Prime Minister Jacinda Ardern has said that the next steps are work on reviewing Working for Families (WFF) and the Accommodation Supplement (AS), which provide other essential elements to income support for low income households. Reform of these areas were further key recommendations from the WEAG report. Entitlements and thresholds for support from those two programmes have not been adjusted for inflation or housing cost increases for several years, meaning with every passing year they become less effective in reducing poverty and hardship. The Salvation Army will be actively engaging with any work on these reviews, building on work previously done (e.g. Beyond Renting report 2018).  

The WEAG group also recommended developing a minimum income standard measure to help guide policy decisions about benefit levels. This should also be progressed urgently. The median equivalised household disposable income after housing costs in June 2020 was $31,717 per year or $610 per week (StatsNZ). Currently the single Jobseeker unemployment benefit it is $259 per week (42% of the AHC median income). The Budget increase means it will reach $315 per week in April 2022, 52% of the current AHC median.  

The problem for anyone on a welfare benefit is not just the core benefit rate but the complex set of additional income supports. It is vital that the reviews of WFF and AS are given priority for urgent change because they address the housing costs and costs of supporting children. For example, the maximum AS rate in Porirua is $220 per week, yet in our State of the Nation 2021 report we reported how the lower quartile rent in Cannons Creek Porirua has increased by 50% since 2015 to $440 per week in December 2020, which suggests that the $220 AS limit is far too low and out of step with real housing costs.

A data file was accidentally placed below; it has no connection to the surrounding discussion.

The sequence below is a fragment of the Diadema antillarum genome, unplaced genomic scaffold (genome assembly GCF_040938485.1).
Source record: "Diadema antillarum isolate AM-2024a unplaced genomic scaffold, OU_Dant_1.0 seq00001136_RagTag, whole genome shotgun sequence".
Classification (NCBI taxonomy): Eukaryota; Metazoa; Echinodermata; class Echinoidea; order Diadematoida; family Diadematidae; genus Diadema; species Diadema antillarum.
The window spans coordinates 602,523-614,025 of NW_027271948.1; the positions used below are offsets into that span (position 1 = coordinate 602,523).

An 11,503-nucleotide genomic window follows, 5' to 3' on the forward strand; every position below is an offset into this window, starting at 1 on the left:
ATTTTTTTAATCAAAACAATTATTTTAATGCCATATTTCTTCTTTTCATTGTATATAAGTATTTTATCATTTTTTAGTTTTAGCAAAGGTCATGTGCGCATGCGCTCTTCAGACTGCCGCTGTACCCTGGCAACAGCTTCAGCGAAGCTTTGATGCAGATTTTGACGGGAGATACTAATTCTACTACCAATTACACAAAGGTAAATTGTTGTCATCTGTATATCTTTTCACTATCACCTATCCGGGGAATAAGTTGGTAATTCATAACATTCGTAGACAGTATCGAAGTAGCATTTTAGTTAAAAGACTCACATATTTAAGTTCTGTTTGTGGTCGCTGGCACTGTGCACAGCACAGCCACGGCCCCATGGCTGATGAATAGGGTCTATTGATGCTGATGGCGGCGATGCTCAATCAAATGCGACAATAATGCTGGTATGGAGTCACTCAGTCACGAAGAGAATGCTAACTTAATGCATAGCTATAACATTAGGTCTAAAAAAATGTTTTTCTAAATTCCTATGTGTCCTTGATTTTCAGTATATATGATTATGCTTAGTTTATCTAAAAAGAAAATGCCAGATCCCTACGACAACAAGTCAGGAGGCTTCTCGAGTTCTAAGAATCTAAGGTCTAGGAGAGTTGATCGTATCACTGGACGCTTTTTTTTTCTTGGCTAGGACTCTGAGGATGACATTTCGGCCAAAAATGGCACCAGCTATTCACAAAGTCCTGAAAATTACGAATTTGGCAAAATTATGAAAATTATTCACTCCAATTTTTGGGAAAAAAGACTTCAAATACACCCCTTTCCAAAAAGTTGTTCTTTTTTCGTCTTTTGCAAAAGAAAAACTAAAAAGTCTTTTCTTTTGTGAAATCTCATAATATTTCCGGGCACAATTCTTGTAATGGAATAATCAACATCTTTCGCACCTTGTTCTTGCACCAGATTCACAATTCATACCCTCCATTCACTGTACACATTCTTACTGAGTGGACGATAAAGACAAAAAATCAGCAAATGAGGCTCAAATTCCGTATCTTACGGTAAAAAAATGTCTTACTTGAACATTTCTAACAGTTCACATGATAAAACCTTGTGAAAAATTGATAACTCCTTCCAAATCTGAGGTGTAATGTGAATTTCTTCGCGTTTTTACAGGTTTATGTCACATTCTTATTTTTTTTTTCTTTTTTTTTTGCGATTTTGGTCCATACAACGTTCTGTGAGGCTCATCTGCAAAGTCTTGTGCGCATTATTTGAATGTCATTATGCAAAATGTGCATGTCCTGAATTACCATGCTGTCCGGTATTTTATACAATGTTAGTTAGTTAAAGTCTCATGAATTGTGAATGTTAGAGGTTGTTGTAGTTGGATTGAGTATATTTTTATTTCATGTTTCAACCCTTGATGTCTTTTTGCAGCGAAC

Pasifika households are also heavily affected by high housing costs, low benefit levels and high child poverty rates. The Budget initiatives directed specifically towards Pasifika communities focused on increased employment training for 7,500 more places in the Tupu Aotearoa programme, as well as boosting support language teaching and education. But missing from the announcements was any specific funding initiatives for Pacific-led community housing projects or other targeted housing support.